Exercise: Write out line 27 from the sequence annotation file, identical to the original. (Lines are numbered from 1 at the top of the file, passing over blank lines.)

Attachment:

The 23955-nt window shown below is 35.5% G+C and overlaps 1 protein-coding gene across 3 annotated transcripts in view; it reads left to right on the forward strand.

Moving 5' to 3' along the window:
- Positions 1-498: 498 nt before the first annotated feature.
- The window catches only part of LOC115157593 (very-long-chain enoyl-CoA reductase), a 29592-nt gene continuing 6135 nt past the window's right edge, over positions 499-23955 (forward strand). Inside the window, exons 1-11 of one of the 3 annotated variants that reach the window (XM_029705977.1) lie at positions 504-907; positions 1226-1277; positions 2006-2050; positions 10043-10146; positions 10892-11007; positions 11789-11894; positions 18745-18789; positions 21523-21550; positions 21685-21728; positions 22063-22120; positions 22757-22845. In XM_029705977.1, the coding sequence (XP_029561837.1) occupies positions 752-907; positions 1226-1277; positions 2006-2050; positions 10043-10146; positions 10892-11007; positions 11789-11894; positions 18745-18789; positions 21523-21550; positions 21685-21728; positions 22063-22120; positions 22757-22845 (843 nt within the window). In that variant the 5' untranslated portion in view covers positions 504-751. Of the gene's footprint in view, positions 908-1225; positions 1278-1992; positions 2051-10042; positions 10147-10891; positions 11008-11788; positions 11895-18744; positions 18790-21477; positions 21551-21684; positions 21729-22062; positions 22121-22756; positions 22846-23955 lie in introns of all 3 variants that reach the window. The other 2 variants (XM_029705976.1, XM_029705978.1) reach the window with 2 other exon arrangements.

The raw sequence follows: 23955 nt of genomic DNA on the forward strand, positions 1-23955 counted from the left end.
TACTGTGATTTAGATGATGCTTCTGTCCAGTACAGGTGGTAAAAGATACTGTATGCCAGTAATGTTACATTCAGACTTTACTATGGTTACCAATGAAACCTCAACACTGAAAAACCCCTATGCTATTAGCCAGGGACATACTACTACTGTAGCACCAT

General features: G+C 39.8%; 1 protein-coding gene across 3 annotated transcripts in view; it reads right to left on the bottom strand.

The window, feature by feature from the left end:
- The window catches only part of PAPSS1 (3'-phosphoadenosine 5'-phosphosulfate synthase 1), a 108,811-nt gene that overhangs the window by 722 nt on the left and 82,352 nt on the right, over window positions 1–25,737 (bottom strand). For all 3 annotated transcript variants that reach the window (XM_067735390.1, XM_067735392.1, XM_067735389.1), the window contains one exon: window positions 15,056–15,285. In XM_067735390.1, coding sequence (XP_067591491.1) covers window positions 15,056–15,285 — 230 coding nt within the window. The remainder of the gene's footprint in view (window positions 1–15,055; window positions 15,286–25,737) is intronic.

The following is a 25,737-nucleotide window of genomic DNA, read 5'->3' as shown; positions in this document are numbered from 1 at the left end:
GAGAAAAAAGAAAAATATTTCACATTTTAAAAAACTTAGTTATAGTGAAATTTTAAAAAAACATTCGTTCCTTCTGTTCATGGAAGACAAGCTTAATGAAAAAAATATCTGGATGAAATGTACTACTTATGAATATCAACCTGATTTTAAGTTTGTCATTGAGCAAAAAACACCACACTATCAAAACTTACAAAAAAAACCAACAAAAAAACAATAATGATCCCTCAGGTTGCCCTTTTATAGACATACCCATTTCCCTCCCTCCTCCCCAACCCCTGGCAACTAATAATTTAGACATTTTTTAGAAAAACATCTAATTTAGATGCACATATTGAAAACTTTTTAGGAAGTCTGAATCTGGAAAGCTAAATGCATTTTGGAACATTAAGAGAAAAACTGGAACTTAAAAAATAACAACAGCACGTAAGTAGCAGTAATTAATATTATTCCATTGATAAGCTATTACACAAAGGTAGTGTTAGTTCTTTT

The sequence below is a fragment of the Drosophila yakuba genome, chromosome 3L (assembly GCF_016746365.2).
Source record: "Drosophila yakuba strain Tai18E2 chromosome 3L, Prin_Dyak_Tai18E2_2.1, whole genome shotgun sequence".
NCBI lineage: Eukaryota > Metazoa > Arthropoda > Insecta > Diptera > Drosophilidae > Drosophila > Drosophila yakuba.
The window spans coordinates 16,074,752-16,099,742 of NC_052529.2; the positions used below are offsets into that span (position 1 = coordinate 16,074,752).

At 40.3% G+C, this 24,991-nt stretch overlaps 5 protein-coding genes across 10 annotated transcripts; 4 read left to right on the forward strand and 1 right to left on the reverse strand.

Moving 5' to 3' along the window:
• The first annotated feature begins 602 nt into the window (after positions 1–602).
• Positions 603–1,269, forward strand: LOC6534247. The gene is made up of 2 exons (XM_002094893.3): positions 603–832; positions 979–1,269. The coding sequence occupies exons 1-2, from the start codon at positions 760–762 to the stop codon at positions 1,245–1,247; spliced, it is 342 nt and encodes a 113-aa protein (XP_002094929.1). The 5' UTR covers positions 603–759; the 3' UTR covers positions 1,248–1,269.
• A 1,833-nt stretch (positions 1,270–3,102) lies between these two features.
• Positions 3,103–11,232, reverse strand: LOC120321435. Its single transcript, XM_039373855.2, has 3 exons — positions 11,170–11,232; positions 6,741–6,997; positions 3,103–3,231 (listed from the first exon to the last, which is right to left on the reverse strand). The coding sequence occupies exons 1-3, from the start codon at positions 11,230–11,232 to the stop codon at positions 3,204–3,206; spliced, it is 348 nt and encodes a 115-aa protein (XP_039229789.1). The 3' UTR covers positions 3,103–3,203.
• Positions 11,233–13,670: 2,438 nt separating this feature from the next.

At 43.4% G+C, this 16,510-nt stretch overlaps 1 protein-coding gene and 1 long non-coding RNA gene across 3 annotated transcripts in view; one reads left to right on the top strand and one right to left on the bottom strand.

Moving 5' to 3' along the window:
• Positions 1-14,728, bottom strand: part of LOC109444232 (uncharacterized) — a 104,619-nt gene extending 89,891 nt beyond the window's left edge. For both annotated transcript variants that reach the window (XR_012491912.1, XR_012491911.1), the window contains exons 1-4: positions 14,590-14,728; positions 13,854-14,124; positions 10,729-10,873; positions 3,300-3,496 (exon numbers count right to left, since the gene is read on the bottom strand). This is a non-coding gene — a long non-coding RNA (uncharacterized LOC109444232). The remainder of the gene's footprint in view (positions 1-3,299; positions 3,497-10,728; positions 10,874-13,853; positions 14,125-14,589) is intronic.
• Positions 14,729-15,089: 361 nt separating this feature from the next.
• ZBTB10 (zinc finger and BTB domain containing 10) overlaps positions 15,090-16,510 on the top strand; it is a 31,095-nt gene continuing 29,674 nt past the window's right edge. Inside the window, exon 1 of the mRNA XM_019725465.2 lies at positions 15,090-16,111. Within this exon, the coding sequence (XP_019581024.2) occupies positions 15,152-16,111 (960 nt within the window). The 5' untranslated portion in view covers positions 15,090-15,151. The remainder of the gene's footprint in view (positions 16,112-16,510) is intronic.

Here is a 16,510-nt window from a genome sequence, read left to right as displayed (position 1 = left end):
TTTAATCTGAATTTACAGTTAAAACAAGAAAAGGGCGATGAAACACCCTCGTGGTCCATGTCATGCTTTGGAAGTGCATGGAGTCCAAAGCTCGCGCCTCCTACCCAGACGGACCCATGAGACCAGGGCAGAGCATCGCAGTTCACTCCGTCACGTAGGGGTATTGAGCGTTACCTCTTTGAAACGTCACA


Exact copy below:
• ZBTB10 (zinc finger and BTB domain containing 10) overlaps positions 15,090-16,510 on the top strand; it is a 31,095-nt gene continuing 29,674 nt past the window's right edge. Inside the window, exon 1 of the mRNA XM_019725465.2 lies at positions 15,090-16,111. Within this exon, the coding sequence (XP_019581024.2) occupies positions 15,152-16,111 (960 nt within the window). The 5' untranslated portion in view covers positions 15,090-15,151. The remainder of the gene's footprint in view (positions 16,112-16,510) is intronic.